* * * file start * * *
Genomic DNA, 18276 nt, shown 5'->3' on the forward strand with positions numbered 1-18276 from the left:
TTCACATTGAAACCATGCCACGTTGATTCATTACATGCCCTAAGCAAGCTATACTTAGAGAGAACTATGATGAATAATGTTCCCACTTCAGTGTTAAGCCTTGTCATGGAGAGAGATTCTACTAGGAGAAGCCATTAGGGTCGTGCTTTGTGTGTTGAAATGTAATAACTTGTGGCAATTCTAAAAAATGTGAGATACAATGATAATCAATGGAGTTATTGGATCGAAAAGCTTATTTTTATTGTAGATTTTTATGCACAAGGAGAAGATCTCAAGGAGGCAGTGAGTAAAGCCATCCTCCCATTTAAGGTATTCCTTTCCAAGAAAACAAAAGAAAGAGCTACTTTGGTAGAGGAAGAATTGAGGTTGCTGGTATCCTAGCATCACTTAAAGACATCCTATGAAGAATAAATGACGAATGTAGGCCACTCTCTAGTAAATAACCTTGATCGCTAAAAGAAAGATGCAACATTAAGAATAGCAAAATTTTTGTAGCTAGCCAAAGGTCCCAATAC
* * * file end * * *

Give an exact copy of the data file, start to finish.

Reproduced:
Genomic DNA, 18276 nt, shown 5'->3' on the forward strand with positions numbered 1-18276 from the left:
TTCACATTGAAACCATGCCACGTTGATTCATTACATGCCCTAAGCAAGCTATACTTAGAGAGAACTATGATGAATAATGTTCCCACTTCAGTGTTAAGCCTTGTCATGGAGAGAGATTCTACTAGGAGAAGCCATTAGGGTCGTGCTTTGTGTGTTGAAATGTAATAACTTGTGGCAATTCTAAAAAATGTGAGATACAATGATAATCAATGGAGTTATTGGATCGAAAAGCTTATTTTTATTGTAGATTTTTATGCACAAGGAGAAGATCTCAAGGAGGCAGTGAGTAAAGCCATCCTCCCATTTAAGGTATTCCTTTCCAAGAAAACAAAAGAAAGAGCTACTTTGGTAGAGGAAGAATTGAGGTTGCTGGTATCCTAGCATCACTTAAAGACATCCTATGAAGAATAAATGACGAATGTAGGCCACTCTCTAGTAAATAACCTTGATCGCTAAAAGAAAGATGCAACATTAAGAATAGCAAAATTTTTGTAGCTAGCCAAAGGTCCCAATAC